Sport touring

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2007 BMW K1200GT

Sport touring refers to either a style of motorcycle design, or a philosophy of riding. It is an attempt to blend performance with long-distance capabilities while providing comfort and relative safety to the rider. Sport touring has evolved over decades from simply strapping a bag to the back of any sporty motorcycle to a very specified genre of motorcycle riding for which specific models of motorcycles, luggage, riding apparel and other accessories have been designed.

Sport touring motorcycles

For the majority of the sport-tourer models on the market, it has been common for the manufacturer to utilize an existing engine and technology from the current or last generation of their sport bikes. This is cost effective because of the reuse of existing tooling and parts,rather than creating a dedicated engine design from scratch.

Differences vis-à-vis sport bikes

As a result, engine designs were usually modified from their sport bike origins, typically being re-tuned and re-cammed (change of valve cam lift & duration) for an emphasis on greater mid-range torque rather than absolute peak horsepower. Additionally, it was common for certain rotating subcomponents such as crankshaft and flywheel to be replaced in the sport-tourer version of the engine with heavier versions to smooth power delivery and improve reliability. Other differences from the sportbike class include:

  • Larger fairings than are implemented on their sport-bikes are usually added for more rider protection from weather & wind.
  • The frame is usually designed from scratch to provide a more upright/less aggressive riding position ("all day comfortable").
  • A longer wheelbase & more relaxed steering angle are usually also incorporated (both of which provide more straight-line stability than their sport bike origins, but not to the degree that most pure tourers do). The addition of these heavier parts (full fairings, longer frames, heavier engine components) also serve to increase the ratio of sprung to unsprung weight, giving the bikes a smoother ride over poor surfaces.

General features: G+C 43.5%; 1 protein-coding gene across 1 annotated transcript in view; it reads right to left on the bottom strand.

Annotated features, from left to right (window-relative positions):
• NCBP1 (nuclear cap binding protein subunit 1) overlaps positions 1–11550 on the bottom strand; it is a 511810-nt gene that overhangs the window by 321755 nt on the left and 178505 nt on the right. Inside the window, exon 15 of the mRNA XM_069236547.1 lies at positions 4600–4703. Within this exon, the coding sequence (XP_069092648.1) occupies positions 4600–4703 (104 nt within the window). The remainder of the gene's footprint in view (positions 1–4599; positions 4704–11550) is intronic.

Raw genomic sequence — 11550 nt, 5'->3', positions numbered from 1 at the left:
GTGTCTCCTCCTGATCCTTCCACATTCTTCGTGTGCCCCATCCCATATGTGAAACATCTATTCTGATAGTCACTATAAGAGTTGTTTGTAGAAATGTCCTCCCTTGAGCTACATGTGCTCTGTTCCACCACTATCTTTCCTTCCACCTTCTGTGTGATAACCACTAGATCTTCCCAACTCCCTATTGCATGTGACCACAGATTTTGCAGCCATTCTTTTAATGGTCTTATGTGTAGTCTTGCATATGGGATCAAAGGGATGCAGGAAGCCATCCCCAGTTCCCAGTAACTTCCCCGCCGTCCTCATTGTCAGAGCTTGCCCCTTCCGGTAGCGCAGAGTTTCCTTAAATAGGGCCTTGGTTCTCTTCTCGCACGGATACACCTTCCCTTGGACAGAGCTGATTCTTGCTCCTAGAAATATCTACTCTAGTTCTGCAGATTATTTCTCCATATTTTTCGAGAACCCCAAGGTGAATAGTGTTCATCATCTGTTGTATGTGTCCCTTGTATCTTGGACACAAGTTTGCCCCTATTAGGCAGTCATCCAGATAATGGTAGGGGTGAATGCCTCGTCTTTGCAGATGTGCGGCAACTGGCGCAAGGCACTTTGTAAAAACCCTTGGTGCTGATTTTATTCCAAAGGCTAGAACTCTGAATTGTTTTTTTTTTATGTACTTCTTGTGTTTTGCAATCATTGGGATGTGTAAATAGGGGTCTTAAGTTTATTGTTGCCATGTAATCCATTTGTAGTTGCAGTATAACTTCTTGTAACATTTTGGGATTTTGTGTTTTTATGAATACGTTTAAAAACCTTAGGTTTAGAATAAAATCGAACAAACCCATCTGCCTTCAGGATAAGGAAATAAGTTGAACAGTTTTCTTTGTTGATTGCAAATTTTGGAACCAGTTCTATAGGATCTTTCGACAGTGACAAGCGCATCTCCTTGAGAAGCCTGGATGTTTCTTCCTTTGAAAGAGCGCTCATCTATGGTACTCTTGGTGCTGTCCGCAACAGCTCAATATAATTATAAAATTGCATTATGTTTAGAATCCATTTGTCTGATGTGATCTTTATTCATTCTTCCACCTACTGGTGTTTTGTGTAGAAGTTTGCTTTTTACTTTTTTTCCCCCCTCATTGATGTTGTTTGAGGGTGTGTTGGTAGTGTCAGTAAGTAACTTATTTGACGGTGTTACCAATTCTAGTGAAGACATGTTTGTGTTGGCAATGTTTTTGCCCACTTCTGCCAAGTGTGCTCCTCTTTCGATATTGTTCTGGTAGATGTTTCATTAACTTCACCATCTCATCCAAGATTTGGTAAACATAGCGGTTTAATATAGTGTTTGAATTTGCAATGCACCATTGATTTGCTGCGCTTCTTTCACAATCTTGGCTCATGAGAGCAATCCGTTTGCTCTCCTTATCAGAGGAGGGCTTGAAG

• Finally, ground clearance is usually left fairly high, permitting more sport-like riding on twisting roads than would a pure touring bike.

However, the class has become important and competitive enough that many manufactures now offer purpose-built engines for their sport touring models. The Honda ST series engines have never been used in any other models. The Yamaha FJR1300's engine, though closely related to the 1000cc R1 sport bike engines in design, is in fact a dedicated engine available only in the sport touring FJR models. Soon, Kawasaki will introduce a new 1400cc Concours with a dedicated engine design.

Sport-tourers tend to install accessories, called farkles, to better enjoy the ride.

Examples of sport-touring motorcycles

Sport-touring riders

Sport-touring rider in Arizona

Most sport touring riders also have a riding life outside of their travels. Weekend rides with friends, commuting or just running an errand on two wheels may also put miles on a sport-touring rider's odometer.

Sport-touring aficionados tend to disdain those who only ride their motorcycle a few miles to a restaurant on a sunny Sunday, and some feel outright contempt for any able-bodied person who would trailer their motorcycle behind a pick-up truck to attend a rally. Though a very diverse bunch in other aspects of their lives, what unites sport-tourers is their relentless pursuit of the perfect road -- be it in their backyard or across the continent.

Yet, sport touring is truly a frame of mind more so than a product appellation. Sport tourers come in all flavors, and whether riding an ST-specific motorcycle or their old "beater" with a duffle bag strapped to the seat, it's the ride that matters. It's not the destination, but the journey. A sport-tourer seeks out beautiful scenery, interesting (or just plain weird) attractions and most important of all -- twisty roads. A sport-tourer's path between Point A and Point B is seldom a straight line; it's often the most convoluted possible.

Lastly, sport tourers are often recognized by the gear they wear. A favorite motto is ATGATT: "All the gear, all the time," which means the sport-touring motorcyclist will not ride in shorts and a t-shirt. When a non-rider asks "Aren't you hot in all that gear?", a good standard reply is "Well, thanks for noticing..."

See also

External links